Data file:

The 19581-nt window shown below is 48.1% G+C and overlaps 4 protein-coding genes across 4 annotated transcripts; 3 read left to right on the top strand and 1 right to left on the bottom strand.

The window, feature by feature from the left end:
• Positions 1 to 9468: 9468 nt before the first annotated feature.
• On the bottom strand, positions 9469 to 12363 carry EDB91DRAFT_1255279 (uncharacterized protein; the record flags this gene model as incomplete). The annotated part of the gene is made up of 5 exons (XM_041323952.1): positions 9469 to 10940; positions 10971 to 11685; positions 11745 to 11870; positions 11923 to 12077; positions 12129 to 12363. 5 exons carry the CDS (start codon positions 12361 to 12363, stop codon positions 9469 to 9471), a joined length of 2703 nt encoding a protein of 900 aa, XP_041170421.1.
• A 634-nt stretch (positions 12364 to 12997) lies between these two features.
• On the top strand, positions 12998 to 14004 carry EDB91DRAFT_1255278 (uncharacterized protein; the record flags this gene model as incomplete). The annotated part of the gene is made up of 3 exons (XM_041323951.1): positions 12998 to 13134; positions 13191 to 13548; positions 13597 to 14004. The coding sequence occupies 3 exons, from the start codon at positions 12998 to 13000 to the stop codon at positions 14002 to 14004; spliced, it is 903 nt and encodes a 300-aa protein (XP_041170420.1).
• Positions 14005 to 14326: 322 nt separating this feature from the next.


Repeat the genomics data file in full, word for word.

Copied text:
The 19581-nt window shown below is 48.1% G+C and overlaps 4 protein-coding genes across 4 annotated transcripts; 3 read left to right on the top strand and 1 right to left on the bottom strand.

The window, feature by feature from the left end:
• Positions 1 to 9468: 9468 nt before the first annotated feature.
• On the bottom strand, positions 9469 to 12363 carry EDB91DRAFT_1255279 (uncharacterized protein; the record flags this gene model as incomplete). The annotated part of the gene is made up of 5 exons (XM_041323952.1): positions 9469 to 10940; positions 10971 to 11685; positions 11745 to 11870; positions 11923 to 12077; positions 12129 to 12363. 5 exons carry the CDS (start codon positions 12361 to 12363, stop codon positions 9469 to 9471), a joined length of 2703 nt encoding a protein of 900 aa, XP_041170421.1.
• A 634-nt stretch (positions 12364 to 12997) lies between these two features.
• On the top strand, positions 12998 to 14004 carry EDB91DRAFT_1255278 (uncharacterized protein; the record flags this gene model as incomplete). The annotated part of the gene is made up of 3 exons (XM_041323951.1): positions 12998 to 13134; positions 13191 to 13548; positions 13597 to 14004. The coding sequence occupies 3 exons, from the start codon at positions 12998 to 13000 to the stop codon at positions 14002 to 14004; spliced, it is 903 nt and encodes a 300-aa protein (XP_041170420.1).
• Positions 14005 to 14326: 322 nt separating this feature from the next.